The DC screen voltage may be too high, see the datasheet for ratings at different screen voltages.

Trout 24th July 2006 02:55 AM

Quote:

The peak voltage on the plate is the DC voltage (400 volts) PLUS the peak AC signal voltage. The total voltage on signal peaks (under normal conditions) can go to 800 volts. If the amp is mis-loaded (8 ohm load on the 4 ohm tap, or wrong transformer) the voltage can go to several thousand volts. This is bad for output transformers, tubes (arcs) and obviously meters. As stated earlier the pulsating orange glow is likely a screen grid. This can usually be seen through the holes in the plate. The tube will not like this and will eventually fry, often catastrophically

I am 100% certain on the speaker load and correct Tap selected,
It Has 2,4,& 8 ohm selectable output.

I agee the screen grid is the source of the glow, I have seen this before. This one is no where near as bad as a pair of EL84's I melted in my hifi amp.
But it is bad enough that I need to fix it.


The JJ KT77 's have no plate holes to peek thru :( The glow changes are however visible via the mica spacers.



This transformer is rated for a 50W guitar amp so its fairly beefy and heavy. Basically its a multi-tap bassman transformer.
Specifications
Audio Watts (RMS): 50
Primary Impedance (Ohms): 4,200 CT
Secondary Impedance (Ohms): 2/4/8
Mounting centers: 2" x 3.5" vertical
Weight: 4.7 lbs

I re-checked everything ( Visible ), I have a perfect working unit sitting side by side with this one to compare to.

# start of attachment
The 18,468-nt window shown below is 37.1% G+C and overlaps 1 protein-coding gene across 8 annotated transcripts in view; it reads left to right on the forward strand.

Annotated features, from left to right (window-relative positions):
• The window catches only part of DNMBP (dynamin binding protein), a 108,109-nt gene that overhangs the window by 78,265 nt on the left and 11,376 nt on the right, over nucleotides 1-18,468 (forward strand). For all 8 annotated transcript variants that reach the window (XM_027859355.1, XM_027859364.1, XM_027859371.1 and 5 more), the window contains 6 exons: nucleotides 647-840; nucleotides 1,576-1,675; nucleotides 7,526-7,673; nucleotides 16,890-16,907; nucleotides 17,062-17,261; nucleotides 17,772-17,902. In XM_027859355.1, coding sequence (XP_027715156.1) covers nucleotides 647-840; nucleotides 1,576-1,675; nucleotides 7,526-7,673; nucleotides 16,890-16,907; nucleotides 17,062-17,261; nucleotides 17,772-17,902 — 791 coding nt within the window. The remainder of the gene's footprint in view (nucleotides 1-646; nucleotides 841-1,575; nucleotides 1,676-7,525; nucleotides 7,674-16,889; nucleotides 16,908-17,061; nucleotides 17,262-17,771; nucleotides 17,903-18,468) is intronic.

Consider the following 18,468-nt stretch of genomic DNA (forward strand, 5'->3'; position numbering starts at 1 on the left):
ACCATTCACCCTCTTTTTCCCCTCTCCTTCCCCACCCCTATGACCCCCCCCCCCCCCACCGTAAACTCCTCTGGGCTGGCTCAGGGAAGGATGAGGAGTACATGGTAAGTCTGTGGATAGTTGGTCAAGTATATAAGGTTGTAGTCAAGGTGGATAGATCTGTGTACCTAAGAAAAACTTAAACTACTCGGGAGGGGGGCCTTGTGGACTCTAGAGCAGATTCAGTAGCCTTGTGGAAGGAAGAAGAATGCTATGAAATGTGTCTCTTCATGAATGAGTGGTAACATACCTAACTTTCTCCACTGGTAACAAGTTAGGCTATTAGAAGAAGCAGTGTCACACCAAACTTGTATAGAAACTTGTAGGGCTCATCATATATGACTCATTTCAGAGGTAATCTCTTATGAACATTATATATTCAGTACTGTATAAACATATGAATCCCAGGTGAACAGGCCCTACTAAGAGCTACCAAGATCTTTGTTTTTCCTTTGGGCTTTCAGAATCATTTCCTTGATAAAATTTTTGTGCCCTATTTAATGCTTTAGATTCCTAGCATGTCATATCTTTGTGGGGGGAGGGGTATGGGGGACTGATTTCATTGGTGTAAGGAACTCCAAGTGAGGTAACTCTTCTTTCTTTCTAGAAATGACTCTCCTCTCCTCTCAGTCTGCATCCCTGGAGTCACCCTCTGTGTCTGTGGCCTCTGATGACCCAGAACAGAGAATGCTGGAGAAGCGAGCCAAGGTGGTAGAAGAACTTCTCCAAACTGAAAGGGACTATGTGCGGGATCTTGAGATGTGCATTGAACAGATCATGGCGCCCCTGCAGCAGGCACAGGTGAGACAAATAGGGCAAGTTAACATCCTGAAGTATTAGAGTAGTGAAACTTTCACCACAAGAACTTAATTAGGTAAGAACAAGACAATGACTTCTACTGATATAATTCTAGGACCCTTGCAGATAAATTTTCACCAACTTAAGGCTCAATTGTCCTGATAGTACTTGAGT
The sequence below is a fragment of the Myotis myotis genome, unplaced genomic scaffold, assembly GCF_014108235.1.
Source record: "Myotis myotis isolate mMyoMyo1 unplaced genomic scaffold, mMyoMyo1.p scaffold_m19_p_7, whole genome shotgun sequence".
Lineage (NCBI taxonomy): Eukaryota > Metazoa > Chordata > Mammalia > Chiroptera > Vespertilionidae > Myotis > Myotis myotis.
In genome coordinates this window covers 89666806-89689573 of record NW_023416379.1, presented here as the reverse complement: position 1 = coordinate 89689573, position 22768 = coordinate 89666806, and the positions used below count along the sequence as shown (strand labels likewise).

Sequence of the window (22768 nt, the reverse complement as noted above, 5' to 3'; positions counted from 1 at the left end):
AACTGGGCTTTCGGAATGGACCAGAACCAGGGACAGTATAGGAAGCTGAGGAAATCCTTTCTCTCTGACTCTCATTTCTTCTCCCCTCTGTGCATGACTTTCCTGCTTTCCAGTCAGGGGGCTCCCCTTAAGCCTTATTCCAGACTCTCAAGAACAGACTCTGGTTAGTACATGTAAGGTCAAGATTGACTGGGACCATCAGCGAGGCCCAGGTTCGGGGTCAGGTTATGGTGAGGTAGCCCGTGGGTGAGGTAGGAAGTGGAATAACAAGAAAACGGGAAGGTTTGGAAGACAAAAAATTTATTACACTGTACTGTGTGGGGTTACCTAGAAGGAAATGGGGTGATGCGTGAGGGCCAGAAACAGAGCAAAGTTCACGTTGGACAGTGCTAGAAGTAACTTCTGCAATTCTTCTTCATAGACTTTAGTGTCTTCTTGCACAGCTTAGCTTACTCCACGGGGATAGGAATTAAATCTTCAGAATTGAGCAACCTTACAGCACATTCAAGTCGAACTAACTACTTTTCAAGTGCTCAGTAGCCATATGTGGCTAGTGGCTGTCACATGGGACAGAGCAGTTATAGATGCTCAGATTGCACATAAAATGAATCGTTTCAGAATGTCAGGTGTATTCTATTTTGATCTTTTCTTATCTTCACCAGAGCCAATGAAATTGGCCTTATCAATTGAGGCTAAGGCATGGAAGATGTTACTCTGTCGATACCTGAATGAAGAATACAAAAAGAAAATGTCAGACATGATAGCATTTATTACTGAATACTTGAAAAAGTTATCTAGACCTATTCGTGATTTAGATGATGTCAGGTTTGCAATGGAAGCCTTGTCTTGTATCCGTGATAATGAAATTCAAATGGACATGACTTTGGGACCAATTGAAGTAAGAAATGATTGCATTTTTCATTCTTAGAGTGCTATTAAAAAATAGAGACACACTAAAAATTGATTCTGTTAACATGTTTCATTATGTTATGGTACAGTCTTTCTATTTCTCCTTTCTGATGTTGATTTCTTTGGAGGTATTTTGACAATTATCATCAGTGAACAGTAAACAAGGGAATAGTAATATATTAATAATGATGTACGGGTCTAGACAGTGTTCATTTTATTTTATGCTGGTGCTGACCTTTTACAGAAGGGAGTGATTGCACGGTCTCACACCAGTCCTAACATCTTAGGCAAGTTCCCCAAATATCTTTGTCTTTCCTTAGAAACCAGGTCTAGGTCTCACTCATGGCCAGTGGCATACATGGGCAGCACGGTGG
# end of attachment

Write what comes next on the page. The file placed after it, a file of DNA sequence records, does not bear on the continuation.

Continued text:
I'll post side by side pictures, I have re-designed the board, moved a few items, But the basic layout is the same.

Just for piece of mind, I hooked up the original unit, Cranked her up, No Issues. I bought all the matching parts from the same vendor.
The original perf-board version has passed the 3 hour gig test 6 times!
I just dont get it,
But I WILL!!! lol

I have another turret board already populated with all parts, I may replace it entirely.

Quote:

I have given up on expensive meters, get about 5 of the $5 ones from Harbor Freight. That way you don't get too upset when they blow up. I have only blown one. Ohming out the B+ with the amp on will do it!
This was a $20.00 semi el-cheapo. I am going to grab a few at the local harbor Freight tomorrow, The pretty red ones! lol

When I touched the meter probe to pin 3 the amp produced a rather loud thud at the speaker, This time, I will check all the other voltages before trying that again!!

I am betting that its a bad part, or I missed a connection on the board underside somehow.

Trout

Trout 24th July 2006 03:00 AM

Quote:

Originally posted by Duo
First off, the bias voltage for KT77 tubes should not be low enough to blow up a meter.

A typical tube of that type has an adjustable supply that goes no lower than -50V, which is a lot of room. This shouln't cause a problem with a meter rated for 600V.

The DC screen voltage may be too high, see the datasheet for ratings at different screen voltages.


My adjustment range is basically -37 to -48V.
It was not that bias supply that blew the meter, It was the plate voltage measurement at Pin3 of the KT77's I have previously measure my other amp at 405V on pin 3, 600V scale on meter.
Trout

tubelab.com 24th July 2006 03:15 AM

I hate to use the O word, but maybe something is oscillating. That could cause these symptoms.

poobah 24th July 2006 03:29 AM

Gene,

I didn't see the PSU on your schem. But I think a bad/incorrect (shorted?) inductor could send your B+ through the roof.

Just a thought...

Did the amp sound right?

:)

EDIT: Yeah George.... hold up on the "O" word - :dead:

Duo 24th July 2006 03:30 AM

Okay, yeah, b+ can achieve some really high voltages especially if you're running a high output level.

Trout's mention of possible oscillation is a wise suggestion in my opinion.

I had an amplifier with russian 6146 radio tubes oscillate and actually cause sparking at the screen grid.

With the addition of suitable screen bypass caps right on the sockets, the problem was gone.